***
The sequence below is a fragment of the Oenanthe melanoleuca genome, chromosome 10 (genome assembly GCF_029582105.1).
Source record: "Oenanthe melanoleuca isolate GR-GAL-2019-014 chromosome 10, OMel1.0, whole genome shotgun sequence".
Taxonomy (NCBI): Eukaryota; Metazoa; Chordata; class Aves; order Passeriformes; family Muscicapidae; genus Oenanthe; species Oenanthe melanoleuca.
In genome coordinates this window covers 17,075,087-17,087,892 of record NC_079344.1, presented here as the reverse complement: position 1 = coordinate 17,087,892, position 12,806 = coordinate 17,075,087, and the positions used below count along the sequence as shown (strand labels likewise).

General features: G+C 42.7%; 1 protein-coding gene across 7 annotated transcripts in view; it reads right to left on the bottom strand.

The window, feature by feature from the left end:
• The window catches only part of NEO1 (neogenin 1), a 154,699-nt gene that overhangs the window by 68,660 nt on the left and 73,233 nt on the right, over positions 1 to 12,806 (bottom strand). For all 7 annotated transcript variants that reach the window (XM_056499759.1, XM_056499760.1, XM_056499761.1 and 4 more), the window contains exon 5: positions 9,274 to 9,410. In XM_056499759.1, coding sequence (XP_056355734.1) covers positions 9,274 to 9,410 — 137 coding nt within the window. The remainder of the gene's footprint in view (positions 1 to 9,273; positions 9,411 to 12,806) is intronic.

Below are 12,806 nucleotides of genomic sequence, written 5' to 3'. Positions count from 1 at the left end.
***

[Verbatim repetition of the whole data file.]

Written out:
The sequence below is a fragment of the Oenanthe melanoleuca genome, chromosome 10 (genome assembly GCF_029582105.1).
Source record: "Oenanthe melanoleuca isolate GR-GAL-2019-014 chromosome 10, OMel1.0, whole genome shotgun sequence".
Taxonomy (NCBI): Eukaryota; Metazoa; Chordata; class Aves; order Passeriformes; family Muscicapidae; genus Oenanthe; species Oenanthe melanoleuca.
In genome coordinates this window covers 17,075,087-17,087,892 of record NC_079344.1, presented here as the reverse complement: position 1 = coordinate 17,087,892, position 12,806 = coordinate 17,075,087, and the positions used below count along the sequence as shown (strand labels likewise).

General features: G+C 42.7%; 1 protein-coding gene across 7 annotated transcripts in view; it reads right to left on the bottom strand.

The window, feature by feature from the left end:
• The window catches only part of NEO1 (neogenin 1), a 154,699-nt gene that overhangs the window by 68,660 nt on the left and 73,233 nt on the right, over positions 1 to 12,806 (bottom strand). For all 7 annotated transcript variants that reach the window (XM_056499759.1, XM_056499760.1, XM_056499761.1 and 4 more), the window contains exon 5: positions 9,274 to 9,410. In XM_056499759.1, coding sequence (XP_056355734.1) covers positions 9,274 to 9,410 — 137 coding nt within the window. The remainder of the gene's footprint in view (positions 1 to 9,273; positions 9,411 to 12,806) is intronic.

Below are 12,806 nucleotides of genomic sequence, written 5' to 3'. Positions count from 1 at the left end.